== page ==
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Retirement Planning: 2 Things to Understand About RRIFs

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An RRSP is a great vehicle for growing your investments tax-deferred until you are 71. After that, you either take the amount out as a lump sum or convert it into an RRIF.

The lump-sum approach can mean a hefty tax bill, depending on how much you have grown your RRSP. Let’s say you made good investments and have grown your RRSP to a decent nest egg of about $500,000. If you take that amount out as a lump sum, it would result in a monumental tax bill.

A much better idea is to turn your RRSP into an RRIF, and let that growth continue tax-free. The only difference is that you have to take out a minimum amount from your RRIF account.

RRIF withdrawals

RRIF withdrawals are compulsory. But the amount you have to take out is based on your age. If you are 65, you have to take 4% out of your RRIF funds for the year. The withdrawal amount increases as you age. If you are 71 when your RRIF withdrawals begin, you have to take out 5.28% (as of 2015).

If you only take out the minimum amount from your RRIF, you don’t have to pay any withholding tax. However, if you take out more, then you have to pay withholding taxes on the amount that exceeds the minimum, using the same calculation table that is used to calculate RRSP withdrawal tax.

RRIF investments and growth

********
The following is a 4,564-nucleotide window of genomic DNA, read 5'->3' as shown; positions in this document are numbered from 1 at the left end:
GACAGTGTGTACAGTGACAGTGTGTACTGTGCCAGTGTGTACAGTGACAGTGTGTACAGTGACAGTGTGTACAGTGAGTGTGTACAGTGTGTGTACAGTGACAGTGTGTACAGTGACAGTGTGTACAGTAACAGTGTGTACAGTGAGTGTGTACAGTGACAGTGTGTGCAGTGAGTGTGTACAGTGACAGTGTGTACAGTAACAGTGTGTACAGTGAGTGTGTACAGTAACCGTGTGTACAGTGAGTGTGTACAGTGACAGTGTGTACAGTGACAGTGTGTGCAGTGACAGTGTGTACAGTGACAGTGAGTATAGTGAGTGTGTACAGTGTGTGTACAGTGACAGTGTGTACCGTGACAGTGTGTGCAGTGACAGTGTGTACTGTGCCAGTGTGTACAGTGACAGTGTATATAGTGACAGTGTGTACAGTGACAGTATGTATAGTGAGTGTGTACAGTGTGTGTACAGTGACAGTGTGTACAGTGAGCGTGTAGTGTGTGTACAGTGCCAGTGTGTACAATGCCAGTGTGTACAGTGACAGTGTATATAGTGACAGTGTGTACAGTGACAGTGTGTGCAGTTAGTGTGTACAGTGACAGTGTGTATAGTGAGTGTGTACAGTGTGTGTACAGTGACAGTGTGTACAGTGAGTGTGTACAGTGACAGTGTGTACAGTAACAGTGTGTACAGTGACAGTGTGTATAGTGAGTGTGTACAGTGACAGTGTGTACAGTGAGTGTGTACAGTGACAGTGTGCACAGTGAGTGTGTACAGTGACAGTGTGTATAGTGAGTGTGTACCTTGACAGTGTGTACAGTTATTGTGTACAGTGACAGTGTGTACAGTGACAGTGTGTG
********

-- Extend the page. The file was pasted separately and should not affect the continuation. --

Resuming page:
The other limitation of the RRIF is that you can’t make any new contributions to it. So when you transfer your RRSP to an RRIF, you install a one-way valve on your savings. The money can now come out, but not go in. However, the money inside your RRIF can continue to grow.

It’s a good idea to invest the money in your RRIF. If you can achieve even 5% growth inside your RRIF, chances are that with taking out the minimum each year, your RRIF will last even if you live to over 100. And just to put things in perspective, with $500,000 and 5% growth, your monthly RRIF withdrawal (at minimum for that age), will be over $2,616. And that is if you start taking your RRIF payments at 65 instead of 71.

Combined with OAS and CPP amounts, you could easily be earning between $3,000 and $4,000 a month in your retirement years. And if you have a well-grown TFSA as well, then it really will be a well-funded retirement.

One dependable investment that can provide you much better returns than 5% is National Bank of Canada (TSX:NA). It has been living under the shadow of the big five but enjoys just as much stability and just as many growth prospects. It’s also a dividend aristocrat with nine years of consecutive payout increases. Currently, it offers a juicy yield of 4%.

But a much better number going for this bank is its growth. Its five-year compound annual growth rate is 12.36%. And if it keeps growing the same way, you might still have a little under a million left in your RRIF when you reach a 100.

Foolish takeaway

While an RRIF can pay you a decent sum, even when sticking to the minimum payouts, it’s important to understand that every dollar that comes out of an RRIF is taxable. Substantial RRIF minimum withdrawals can put you in a different tax bracket. So plan your RRSP and TFSA-based growth accordingly, and if possible, defer your OAS and CPP payouts until you are 70, so you have a substantial and fixed retirement income stream.

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